Micro-inverters are similar to DC-to-DC converters in that they optimize the output of solar panels at the panel level. The difference is that they also perform the DC to AC conversion so that no string inverter is required at all. Micro-inverters may be mounted externally to the solar panel, or even come integrated into the module in what is called an AC module. Using micro-inverters can greatly reduce the complexity of the system and therefore the installation costs, however, due to their higher price, still typically result in a higher price for the system overall.

Within each of these different inverter types, there are many different manufacturers to choose from, each with their own benefits, features, and downsides.

Inverter functions

As well as converting the DC electricity from the sun into AC electricity, the inverter also performs other important functions, these include:

  • Optimizing the power output of the solar panels.
  • Controlling battery charging if a battery is installed and the inverter offers this function. Otherwise done by an external charge controller.
  • Monitoring the system.
  • Safety functions such as disconnecting from the grid in case of an outage.


Including batteries in a solar PV system allows the energy produced by the solar panels to be stored for use after the sun goes down. They are almost always required in an off-grid system (unless another backup such as a diesel generator is available), however, there are also several reasons you may want to include them in grid-tied systems too:

  • To allow the system to run during grid outages (systems without a battery will not run during an outage, even if the sun is shining).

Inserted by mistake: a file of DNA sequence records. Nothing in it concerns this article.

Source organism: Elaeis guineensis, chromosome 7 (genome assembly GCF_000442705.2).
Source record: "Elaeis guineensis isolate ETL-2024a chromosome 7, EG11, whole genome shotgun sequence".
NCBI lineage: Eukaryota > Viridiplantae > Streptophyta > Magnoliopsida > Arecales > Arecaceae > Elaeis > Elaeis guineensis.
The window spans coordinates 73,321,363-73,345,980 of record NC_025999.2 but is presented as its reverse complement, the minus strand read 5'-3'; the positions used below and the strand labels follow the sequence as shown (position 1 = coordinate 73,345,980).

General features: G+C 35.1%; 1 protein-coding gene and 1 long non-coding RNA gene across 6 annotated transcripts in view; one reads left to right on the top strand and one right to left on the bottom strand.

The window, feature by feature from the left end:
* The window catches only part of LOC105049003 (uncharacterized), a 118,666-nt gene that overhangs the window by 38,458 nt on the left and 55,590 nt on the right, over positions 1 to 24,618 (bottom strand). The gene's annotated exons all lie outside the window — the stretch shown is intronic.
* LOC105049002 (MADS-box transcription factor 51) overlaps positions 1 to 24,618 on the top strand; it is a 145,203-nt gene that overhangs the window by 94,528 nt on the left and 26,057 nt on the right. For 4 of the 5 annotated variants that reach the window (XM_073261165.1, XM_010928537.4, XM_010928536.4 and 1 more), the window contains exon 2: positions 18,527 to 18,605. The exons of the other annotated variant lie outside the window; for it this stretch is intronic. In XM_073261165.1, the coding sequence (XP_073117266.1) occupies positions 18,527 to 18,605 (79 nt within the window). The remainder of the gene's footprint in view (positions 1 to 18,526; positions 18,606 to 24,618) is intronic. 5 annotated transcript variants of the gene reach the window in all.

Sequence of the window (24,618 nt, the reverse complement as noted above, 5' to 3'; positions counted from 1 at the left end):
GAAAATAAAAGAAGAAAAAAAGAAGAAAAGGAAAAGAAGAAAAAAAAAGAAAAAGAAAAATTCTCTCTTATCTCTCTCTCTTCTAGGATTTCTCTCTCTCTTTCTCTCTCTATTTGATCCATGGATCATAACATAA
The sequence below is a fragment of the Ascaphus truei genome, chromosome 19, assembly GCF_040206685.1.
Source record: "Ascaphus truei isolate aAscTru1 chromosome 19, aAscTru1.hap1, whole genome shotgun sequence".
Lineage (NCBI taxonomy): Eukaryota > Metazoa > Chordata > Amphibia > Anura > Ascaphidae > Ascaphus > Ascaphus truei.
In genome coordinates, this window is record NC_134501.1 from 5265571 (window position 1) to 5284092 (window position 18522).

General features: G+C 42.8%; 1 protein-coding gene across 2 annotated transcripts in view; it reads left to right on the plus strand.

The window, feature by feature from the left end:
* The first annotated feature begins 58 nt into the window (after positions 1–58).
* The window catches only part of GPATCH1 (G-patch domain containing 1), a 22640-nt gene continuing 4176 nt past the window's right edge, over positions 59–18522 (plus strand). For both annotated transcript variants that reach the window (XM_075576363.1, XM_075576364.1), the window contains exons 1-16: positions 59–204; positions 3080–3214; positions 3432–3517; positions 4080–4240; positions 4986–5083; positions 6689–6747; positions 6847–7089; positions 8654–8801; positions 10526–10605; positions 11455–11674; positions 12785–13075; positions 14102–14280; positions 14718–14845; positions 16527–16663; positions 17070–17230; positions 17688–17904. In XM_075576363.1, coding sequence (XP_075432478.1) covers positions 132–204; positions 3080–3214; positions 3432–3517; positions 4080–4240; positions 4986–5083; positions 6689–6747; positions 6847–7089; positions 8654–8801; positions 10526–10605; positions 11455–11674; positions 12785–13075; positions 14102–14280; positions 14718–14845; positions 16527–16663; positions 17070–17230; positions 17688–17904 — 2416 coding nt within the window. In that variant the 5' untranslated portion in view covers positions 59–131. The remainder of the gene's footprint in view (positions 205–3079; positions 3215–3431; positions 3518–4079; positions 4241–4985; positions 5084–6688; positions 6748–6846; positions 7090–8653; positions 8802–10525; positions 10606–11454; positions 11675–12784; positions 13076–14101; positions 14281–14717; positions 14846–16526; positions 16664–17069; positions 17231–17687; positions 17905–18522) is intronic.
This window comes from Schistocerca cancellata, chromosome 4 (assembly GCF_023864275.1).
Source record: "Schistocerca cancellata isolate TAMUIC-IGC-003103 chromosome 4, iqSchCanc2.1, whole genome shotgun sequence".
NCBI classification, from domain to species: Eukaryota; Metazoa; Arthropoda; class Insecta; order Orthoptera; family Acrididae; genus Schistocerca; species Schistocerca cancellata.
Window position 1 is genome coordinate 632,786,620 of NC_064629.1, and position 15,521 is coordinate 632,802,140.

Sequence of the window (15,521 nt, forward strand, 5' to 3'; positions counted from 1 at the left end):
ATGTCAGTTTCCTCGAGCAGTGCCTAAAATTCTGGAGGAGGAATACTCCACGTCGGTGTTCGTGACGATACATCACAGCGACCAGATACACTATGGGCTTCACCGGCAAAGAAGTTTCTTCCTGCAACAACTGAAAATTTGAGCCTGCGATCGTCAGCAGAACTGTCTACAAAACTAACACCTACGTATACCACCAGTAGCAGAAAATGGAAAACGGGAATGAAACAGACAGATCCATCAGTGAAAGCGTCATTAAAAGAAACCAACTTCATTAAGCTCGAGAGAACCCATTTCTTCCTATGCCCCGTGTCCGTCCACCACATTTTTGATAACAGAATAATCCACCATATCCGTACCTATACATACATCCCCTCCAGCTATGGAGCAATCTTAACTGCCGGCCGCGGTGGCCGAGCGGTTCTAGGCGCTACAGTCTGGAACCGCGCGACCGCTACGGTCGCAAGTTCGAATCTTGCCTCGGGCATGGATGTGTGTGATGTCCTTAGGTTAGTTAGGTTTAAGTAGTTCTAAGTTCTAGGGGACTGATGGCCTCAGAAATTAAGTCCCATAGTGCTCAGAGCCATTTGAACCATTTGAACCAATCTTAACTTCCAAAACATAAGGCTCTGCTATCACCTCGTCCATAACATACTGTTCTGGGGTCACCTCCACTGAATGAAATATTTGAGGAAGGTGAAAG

• If the local utility or state laws do not allow electricity to be fed back into the grid.
  • To sell the electricity back to the utility when power prices are higher, again depending on local utility or state laws.

Charge Controllers

Charge controllers are used when you want to include batteries in your system (and when you are not using a hybrid inverter).

They control the power going to the batteries, and may also provide the following functions:

  • Prevent the batteries from being overcharged or overly discharged.
  • Prevent the batteries from discharging at night via the solar panels.
  • Provide monitoring of the batteries and solar panels.

Final word

We hope this article has given you a solid introduction to solar PV systems and that you are now excited to dive further into the details. See below for recommended articles to read next, or check our menu if you are looking for something specific.

If you have any comments, or suggestions for additions to this article, please leave a comment below.